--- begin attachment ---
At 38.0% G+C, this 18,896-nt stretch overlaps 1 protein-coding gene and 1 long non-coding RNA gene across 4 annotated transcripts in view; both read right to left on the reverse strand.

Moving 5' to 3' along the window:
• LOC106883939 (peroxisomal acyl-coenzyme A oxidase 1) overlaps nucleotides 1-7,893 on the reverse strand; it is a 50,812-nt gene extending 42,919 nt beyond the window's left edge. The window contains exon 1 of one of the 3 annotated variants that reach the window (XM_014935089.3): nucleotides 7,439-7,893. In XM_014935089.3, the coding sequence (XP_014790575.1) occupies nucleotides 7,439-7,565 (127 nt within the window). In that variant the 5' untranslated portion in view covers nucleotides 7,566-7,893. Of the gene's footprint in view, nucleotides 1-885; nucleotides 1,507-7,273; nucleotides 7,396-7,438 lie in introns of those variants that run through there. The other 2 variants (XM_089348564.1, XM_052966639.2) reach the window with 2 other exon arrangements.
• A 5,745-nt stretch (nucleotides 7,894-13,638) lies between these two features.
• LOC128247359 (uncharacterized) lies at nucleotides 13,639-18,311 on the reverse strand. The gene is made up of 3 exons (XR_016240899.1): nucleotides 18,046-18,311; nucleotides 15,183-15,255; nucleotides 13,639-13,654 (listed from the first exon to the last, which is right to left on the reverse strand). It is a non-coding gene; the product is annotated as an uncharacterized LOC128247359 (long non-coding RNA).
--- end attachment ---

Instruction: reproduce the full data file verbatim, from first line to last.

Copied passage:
At 38.0% G+C, this 18,896-nt stretch overlaps 1 protein-coding gene and 1 long non-coding RNA gene across 4 annotated transcripts in view; both read right to left on the reverse strand.

Moving 5' to 3' along the window:
• LOC106883939 (peroxisomal acyl-coenzyme A oxidase 1) overlaps nucleotides 1-7,893 on the reverse strand; it is a 50,812-nt gene extending 42,919 nt beyond the window's left edge. The window contains exon 1 of one of the 3 annotated variants that reach the window (XM_014935089.3): nucleotides 7,439-7,893. In XM_014935089.3, the coding sequence (XP_014790575.1) occupies nucleotides 7,439-7,565 (127 nt within the window). In that variant the 5' untranslated portion in view covers nucleotides 7,566-7,893. Of the gene's footprint in view, nucleotides 1-885; nucleotides 1,507-7,273; nucleotides 7,396-7,438 lie in introns of those variants that run through there. The other 2 variants (XM_089348564.1, XM_052966639.2) reach the window with 2 other exon arrangements.
• A 5,745-nt stretch (nucleotides 7,894-13,638) lies between these two features.
• LOC128247359 (uncharacterized) lies at nucleotides 13,639-18,311 on the reverse strand. The gene is made up of 3 exons (XR_016240899.1): nucleotides 18,046-18,311; nucleotides 15,183-15,255; nucleotides 13,639-13,654 (listed from the first exon to the last, which is right to left on the reverse strand). It is a non-coding gene; the product is annotated as an uncharacterized LOC128247359 (long non-coding RNA).